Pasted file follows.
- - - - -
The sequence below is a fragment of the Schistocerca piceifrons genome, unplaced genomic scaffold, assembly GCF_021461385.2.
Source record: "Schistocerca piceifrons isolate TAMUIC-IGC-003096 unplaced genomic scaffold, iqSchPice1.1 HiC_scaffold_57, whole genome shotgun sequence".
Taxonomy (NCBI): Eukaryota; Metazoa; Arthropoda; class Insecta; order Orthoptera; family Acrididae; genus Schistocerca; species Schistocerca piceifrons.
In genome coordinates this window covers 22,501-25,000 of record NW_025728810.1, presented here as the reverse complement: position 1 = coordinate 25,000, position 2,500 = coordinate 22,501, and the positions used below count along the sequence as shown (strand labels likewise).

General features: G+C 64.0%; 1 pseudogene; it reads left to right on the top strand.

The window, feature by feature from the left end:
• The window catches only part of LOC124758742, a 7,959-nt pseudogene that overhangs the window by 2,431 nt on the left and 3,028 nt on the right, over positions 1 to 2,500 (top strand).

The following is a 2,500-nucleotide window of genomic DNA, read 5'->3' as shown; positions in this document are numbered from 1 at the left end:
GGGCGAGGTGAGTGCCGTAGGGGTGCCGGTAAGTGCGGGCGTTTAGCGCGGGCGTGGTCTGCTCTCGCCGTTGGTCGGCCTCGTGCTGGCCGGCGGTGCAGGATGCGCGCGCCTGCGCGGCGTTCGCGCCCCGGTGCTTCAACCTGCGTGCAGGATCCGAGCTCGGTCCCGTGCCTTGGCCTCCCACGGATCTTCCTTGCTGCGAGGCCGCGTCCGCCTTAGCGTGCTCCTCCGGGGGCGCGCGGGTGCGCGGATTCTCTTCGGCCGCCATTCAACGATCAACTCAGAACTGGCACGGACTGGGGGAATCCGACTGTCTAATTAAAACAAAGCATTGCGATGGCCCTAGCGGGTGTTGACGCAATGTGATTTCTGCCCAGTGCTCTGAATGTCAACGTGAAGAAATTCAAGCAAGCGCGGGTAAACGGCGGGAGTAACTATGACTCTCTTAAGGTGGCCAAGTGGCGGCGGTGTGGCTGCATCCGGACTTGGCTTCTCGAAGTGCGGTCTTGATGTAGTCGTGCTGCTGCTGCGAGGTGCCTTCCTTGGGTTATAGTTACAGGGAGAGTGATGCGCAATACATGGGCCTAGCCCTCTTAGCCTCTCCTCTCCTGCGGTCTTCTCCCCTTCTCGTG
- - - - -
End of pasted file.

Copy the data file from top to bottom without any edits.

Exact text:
The sequence below is a fragment of the Schistocerca piceifrons genome, unplaced genomic scaffold, assembly GCF_021461385.2.
Source record: "Schistocerca piceifrons isolate TAMUIC-IGC-003096 unplaced genomic scaffold, iqSchPice1.1 HiC_scaffold_57, whole genome shotgun sequence".
Taxonomy (NCBI): Eukaryota; Metazoa; Arthropoda; class Insecta; order Orthoptera; family Acrididae; genus Schistocerca; species Schistocerca piceifrons.
In genome coordinates this window covers 22,501-25,000 of record NW_025728810.1, presented here as the reverse complement: position 1 = coordinate 25,000, position 2,500 = coordinate 22,501, and the positions used below count along the sequence as shown (strand labels likewise).

General features: G+C 64.0%; 1 pseudogene; it reads left to right on the top strand.

The window, feature by feature from the left end:
• The window catches only part of LOC124758742, a 7,959-nt pseudogene that overhangs the window by 2,431 nt on the left and 3,028 nt on the right, over positions 1 to 2,500 (top strand).

The following is a 2,500-nucleotide window of genomic DNA, read 5'->3' as shown; positions in this document are numbered from 1 at the left end:
GGGCGAGGTGAGTGCCGTAGGGGTGCCGGTAAGTGCGGGCGTTTAGCGCGGGCGTGGTCTGCTCTCGCCGTTGGTCGGCCTCGTGCTGGCCGGCGGTGCAGGATGCGCGCGCCTGCGCGGCGTTCGCGCCCCGGTGCTTCAACCTGCGTGCAGGATCCGAGCTCGGTCCCGTGCCTTGGCCTCCCACGGATCTTCCTTGCTGCGAGGCCGCGTCCGCCTTAGCGTGCTCCTCCGGGGGCGCGCGGGTGCGCGGATTCTCTTCGGCCGCCATTCAACGATCAACTCAGAACTGGCACGGACTGGGGGAATCCGACTGTCTAATTAAAACAAAGCATTGCGATGGCCCTAGCGGGTGTTGACGCAATGTGATTTCTGCCCAGTGCTCTGAATGTCAACGTGAAGAAATTCAAGCAAGCGCGGGTAAACGGCGGGAGTAACTATGACTCTCTTAAGGTGGCCAAGTGGCGGCGGTGTGGCTGCATCCGGACTTGGCTTCTCGAAGTGCGGTCTTGATGTAGTCGTGCTGCTGCTGCGAGGTGCCTTCCTTGGGTTATAGTTACAGGGAGAGTGATGCGCAATACATGGGCCTAGCCCTCTTAGCCTCTCCTCTCCTGCGGTCTTCTCCCCTTCTCGTG